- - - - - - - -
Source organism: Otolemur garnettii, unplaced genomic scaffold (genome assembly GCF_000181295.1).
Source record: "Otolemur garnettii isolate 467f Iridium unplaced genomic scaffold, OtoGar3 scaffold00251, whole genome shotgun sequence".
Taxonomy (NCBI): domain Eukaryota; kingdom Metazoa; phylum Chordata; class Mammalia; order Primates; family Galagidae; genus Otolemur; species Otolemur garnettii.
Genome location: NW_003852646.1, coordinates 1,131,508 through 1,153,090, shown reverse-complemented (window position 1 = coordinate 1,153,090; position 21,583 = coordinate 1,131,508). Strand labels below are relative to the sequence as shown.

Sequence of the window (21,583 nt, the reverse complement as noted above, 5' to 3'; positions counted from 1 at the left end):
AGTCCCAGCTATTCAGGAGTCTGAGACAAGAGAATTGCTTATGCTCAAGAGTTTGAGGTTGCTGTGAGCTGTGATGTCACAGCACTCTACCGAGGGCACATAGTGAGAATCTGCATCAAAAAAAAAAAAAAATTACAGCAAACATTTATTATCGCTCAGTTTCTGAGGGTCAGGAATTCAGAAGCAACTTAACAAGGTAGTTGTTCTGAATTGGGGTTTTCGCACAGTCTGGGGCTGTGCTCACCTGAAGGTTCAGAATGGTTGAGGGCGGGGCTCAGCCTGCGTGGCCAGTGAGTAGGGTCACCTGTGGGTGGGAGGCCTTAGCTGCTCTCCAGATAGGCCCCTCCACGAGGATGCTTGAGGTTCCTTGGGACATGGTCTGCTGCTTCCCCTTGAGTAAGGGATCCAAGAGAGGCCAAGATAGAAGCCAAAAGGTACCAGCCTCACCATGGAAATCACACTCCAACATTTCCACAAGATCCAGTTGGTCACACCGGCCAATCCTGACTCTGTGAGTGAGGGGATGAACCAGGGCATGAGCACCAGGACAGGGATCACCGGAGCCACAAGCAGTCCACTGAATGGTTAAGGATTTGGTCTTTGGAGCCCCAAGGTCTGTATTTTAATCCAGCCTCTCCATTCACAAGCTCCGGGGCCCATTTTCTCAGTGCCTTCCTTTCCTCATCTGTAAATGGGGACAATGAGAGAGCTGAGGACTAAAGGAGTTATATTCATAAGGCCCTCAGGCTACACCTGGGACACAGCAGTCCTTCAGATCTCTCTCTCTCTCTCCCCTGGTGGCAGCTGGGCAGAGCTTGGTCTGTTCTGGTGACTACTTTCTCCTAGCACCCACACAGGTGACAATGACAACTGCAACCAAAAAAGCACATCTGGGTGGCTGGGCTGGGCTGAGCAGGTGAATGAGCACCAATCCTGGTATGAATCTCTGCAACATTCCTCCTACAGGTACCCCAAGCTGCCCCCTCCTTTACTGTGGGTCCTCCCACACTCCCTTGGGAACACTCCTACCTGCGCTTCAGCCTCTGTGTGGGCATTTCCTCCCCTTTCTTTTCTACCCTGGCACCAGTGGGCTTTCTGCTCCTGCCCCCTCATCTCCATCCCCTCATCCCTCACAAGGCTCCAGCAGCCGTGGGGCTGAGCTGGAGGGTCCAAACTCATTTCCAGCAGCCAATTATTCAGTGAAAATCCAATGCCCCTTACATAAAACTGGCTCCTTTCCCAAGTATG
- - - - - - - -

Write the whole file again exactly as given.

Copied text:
Source organism: Otolemur garnettii, unplaced genomic scaffold (genome assembly GCF_000181295.1).
Source record: "Otolemur garnettii isolate 467f Iridium unplaced genomic scaffold, OtoGar3 scaffold00251, whole genome shotgun sequence".
Taxonomy (NCBI): domain Eukaryota; kingdom Metazoa; phylum Chordata; class Mammalia; order Primates; family Galagidae; genus Otolemur; species Otolemur garnettii.
Genome location: NW_003852646.1, coordinates 1,131,508 through 1,153,090, shown reverse-complemented (window position 1 = coordinate 1,153,090; position 21,583 = coordinate 1,131,508). Strand labels below are relative to the sequence as shown.

Sequence of the window (21,583 nt, the reverse complement as noted above, 5' to 3'; positions counted from 1 at the left end):
AGTCCCAGCTATTCAGGAGTCTGAGACAAGAGAATTGCTTATGCTCAAGAGTTTGAGGTTGCTGTGAGCTGTGATGTCACAGCACTCTACCGAGGGCACATAGTGAGAATCTGCATCAAAAAAAAAAAAAAATTACAGCAAACATTTATTATCGCTCAGTTTCTGAGGGTCAGGAATTCAGAAGCAACTTAACAAGGTAGTTGTTCTGAATTGGGGTTTTCGCACAGTCTGGGGCTGTGCTCACCTGAAGGTTCAGAATGGTTGAGGGCGGGGCTCAGCCTGCGTGGCCAGTGAGTAGGGTCACCTGTGGGTGGGAGGCCTTAGCTGCTCTCCAGATAGGCCCCTCCACGAGGATGCTTGAGGTTCCTTGGGACATGGTCTGCTGCTTCCCCTTGAGTAAGGGATCCAAGAGAGGCCAAGATAGAAGCCAAAAGGTACCAGCCTCACCATGGAAATCACACTCCAACATTTCCACAAGATCCAGTTGGTCACACCGGCCAATCCTGACTCTGTGAGTGAGGGGATGAACCAGGGCATGAGCACCAGGACAGGGATCACCGGAGCCACAAGCAGTCCACTGAATGGTTAAGGATTTGGTCTTTGGAGCCCCAAGGTCTGTATTTTAATCCAGCCTCTCCATTCACAAGCTCCGGGGCCCATTTTCTCAGTGCCTTCCTTTCCTCATCTGTAAATGGGGACAATGAGAGAGCTGAGGACTAAAGGAGTTATATTCATAAGGCCCTCAGGCTACACCTGGGACACAGCAGTCCTTCAGATCTCTCTCTCTCTCTCCCCTGGTGGCAGCTGGGCAGAGCTTGGTCTGTTCTGGTGACTACTTTCTCCTAGCACCCACACAGGTGACAATGACAACTGCAACCAAAAAAGCACATCTGGGTGGCTGGGCTGGGCTGAGCAGGTGAATGAGCACCAATCCTGGTATGAATCTCTGCAACATTCCTCCTACAGGTACCCCAAGCTGCCCCCTCCTTTACTGTGGGTCCTCCCACACTCCCTTGGGAACACTCCTACCTGCGCTTCAGCCTCTGTGTGGGCATTTCCTCCCCTTTCTTTTCTACCCTGGCACCAGTGGGCTTTCTGCTCCTGCCCCCTCATCTCCATCCCCTCATCCCTCACAAGGCTCCAGCAGCCGTGGGGCTGAGCTGGAGGGTCCAAACTCATTTCCAGCAGCCAATTATTCAGTGAAAATCCAATGCCCCTTACATAAAACTGGCTCCTTTCCCAAGTATG